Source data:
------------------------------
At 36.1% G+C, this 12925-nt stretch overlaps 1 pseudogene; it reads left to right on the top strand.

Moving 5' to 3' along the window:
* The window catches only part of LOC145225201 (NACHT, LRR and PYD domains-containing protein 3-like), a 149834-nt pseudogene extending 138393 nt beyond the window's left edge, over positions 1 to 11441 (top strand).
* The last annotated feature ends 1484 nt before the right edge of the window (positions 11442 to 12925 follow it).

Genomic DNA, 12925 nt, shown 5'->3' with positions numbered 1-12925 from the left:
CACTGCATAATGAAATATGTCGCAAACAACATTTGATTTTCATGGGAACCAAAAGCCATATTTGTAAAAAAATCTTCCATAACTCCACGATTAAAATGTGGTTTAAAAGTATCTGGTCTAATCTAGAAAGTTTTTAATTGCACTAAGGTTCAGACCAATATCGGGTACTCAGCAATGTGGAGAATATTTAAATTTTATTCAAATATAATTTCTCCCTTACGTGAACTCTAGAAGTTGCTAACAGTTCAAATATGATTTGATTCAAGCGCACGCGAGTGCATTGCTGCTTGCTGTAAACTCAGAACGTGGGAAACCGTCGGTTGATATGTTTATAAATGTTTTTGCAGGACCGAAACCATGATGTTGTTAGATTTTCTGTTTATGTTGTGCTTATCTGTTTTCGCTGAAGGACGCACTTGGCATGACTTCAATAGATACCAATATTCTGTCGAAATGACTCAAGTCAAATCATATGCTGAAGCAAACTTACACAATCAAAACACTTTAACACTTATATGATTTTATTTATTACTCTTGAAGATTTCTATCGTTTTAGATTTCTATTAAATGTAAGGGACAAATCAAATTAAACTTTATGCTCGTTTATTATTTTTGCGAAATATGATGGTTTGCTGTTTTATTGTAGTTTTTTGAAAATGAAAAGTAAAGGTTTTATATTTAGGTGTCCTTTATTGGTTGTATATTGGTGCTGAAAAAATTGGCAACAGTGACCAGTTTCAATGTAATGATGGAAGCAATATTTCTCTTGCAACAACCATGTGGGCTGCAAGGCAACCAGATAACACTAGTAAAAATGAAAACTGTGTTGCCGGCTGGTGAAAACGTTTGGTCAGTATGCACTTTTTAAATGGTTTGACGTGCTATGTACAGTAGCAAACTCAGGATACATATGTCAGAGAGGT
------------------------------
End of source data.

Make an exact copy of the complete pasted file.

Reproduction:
At 36.1% G+C, this 12925-nt stretch overlaps 1 pseudogene; it reads left to right on the top strand.

Moving 5' to 3' along the window:
* The window catches only part of LOC145225201 (NACHT, LRR and PYD domains-containing protein 3-like), a 149834-nt pseudogene extending 138393 nt beyond the window's left edge, over positions 1 to 11441 (top strand).
* The last annotated feature ends 1484 nt before the right edge of the window (positions 11442 to 12925 follow it).

Genomic DNA, 12925 nt, shown 5'->3' with positions numbered 1-12925 from the left:
CACTGCATAATGAAATATGTCGCAAACAACATTTGATTTTCATGGGAACCAAAAGCCATATTTGTAAAAAAATCTTCCATAACTCCACGATTAAAATGTGGTTTAAAAGTATCTGGTCTAATCTAGAAAGTTTTTAATTGCACTAAGGTTCAGACCAATATCGGGTACTCAGCAATGTGGAGAATATTTAAATTTTATTCAAATATAATTTCTCCCTTACGTGAACTCTAGAAGTTGCTAACAGTTCAAATATGATTTGATTCAAGCGCACGCGAGTGCATTGCTGCTTGCTGTAAACTCAGAACGTGGGAAACCGTCGGTTGATATGTTTATAAATGTTTTTGCAGGACCGAAACCATGATGTTGTTAGATTTTCTGTTTATGTTGTGCTTATCTGTTTTCGCTGAAGGACGCACTTGGCATGACTTCAATAGATACCAATATTCTGTCGAAATGACTCAAGTCAAATCATATGCTGAAGCAAACTTACACAATCAAAACACTTTAACACTTATATGATTTTATTTATTACTCTTGAAGATTTCTATCGTTTTAGATTTCTATTAAATGTAAGGGACAAATCAAATTAAACTTTATGCTCGTTTATTATTTTTGCGAAATATGATGGTTTGCTGTTTTATTGTAGTTTTTTGAAAATGAAAAGTAAAGGTTTTATATTTAGGTGTCCTTTATTGGTTGTATATTGGTGCTGAAAAAATTGGCAACAGTGACCAGTTTCAATGTAATGATGGAAGCAATATTTCTCTTGCAACAACCATGTGGGCTGCAAGGCAACCAGATAACACTAGTAAAAATGAAAACTGTGTTGCCGGCTGGTGAAAACGTTTGGTCAGTATGCACTTTTTAAATGGTTTGACGTGCTATGTACAGTAGCAAACTCAGGATACATATGTCAGAGAGGT